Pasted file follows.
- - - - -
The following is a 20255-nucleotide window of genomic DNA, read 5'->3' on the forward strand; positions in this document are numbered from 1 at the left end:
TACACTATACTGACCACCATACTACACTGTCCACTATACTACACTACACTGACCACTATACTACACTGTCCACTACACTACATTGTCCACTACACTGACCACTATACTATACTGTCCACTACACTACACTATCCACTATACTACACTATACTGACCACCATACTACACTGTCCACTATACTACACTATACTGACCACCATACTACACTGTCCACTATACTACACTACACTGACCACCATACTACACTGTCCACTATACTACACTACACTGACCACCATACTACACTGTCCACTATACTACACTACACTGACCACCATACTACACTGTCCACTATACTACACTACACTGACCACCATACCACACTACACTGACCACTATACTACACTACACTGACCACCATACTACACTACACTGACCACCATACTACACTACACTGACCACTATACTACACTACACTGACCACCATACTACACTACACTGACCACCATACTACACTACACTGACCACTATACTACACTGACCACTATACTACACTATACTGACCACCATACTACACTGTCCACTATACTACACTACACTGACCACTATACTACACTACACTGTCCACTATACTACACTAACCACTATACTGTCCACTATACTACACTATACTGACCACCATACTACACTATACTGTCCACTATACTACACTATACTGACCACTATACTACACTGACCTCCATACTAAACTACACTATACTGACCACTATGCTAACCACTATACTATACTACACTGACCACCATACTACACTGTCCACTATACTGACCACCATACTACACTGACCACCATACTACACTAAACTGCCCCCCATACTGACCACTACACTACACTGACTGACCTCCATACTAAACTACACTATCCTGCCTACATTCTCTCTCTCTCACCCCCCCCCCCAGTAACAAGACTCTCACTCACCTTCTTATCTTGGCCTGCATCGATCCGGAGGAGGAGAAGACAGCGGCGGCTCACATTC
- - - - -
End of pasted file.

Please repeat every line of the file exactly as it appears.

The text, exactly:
The following is a 20255-nucleotide window of genomic DNA, read 5'->3' on the forward strand; positions in this document are numbered from 1 at the left end:
TACACTATACTGACCACCATACTACACTGTCCACTATACTACACTACACTGACCACTATACTACACTGTCCACTACACTACATTGTCCACTACACTGACCACTATACTATACTGTCCACTACACTACACTATCCACTATACTACACTATACTGACCACCATACTACACTGTCCACTATACTACACTATACTGACCACCATACTACACTGTCCACTATACTACACTACACTGACCACCATACTACACTGTCCACTATACTACACTACACTGACCACCATACTACACTGTCCACTATACTACACTACACTGACCACCATACTACACTGTCCACTATACTACACTACACTGACCACCATACCACACTACACTGACCACTATACTACACTACACTGACCACCATACTACACTACACTGACCACCATACTACACTACACTGACCACTATACTACACTACACTGACCACCATACTACACTACACTGACCACCATACTACACTACACTGACCACTATACTACACTGACCACTATACTACACTATACTGACCACCATACTACACTGTCCACTATACTACACTACACTGACCACTATACTACACTACACTGTCCACTATACTACACTAACCACTATACTGTCCACTATACTACACTATACTGACCACCATACTACACTATACTGTCCACTATACTACACTATACTGACCACTATACTACACTGACCTCCATACTAAACTACACTATACTGACCACTATGCTAACCACTATACTATACTACACTGACCACCATACTACACTGTCCACTATACTGACCACCATACTACACTGACCACCATACTACACTAAACTGCCCCCCATACTGACCACTACACTACACTGACTGACCTCCATACTAAACTACACTATCCTGCCTACATTCTCTCTCTCTCACCCCCCCCCCCAGTAACAAGACTCTCACTCACCTTCTTATCTTGGCCTGCATCGATCCGGAGGAGGAGAAGACAGCGGCGGCTCACATTC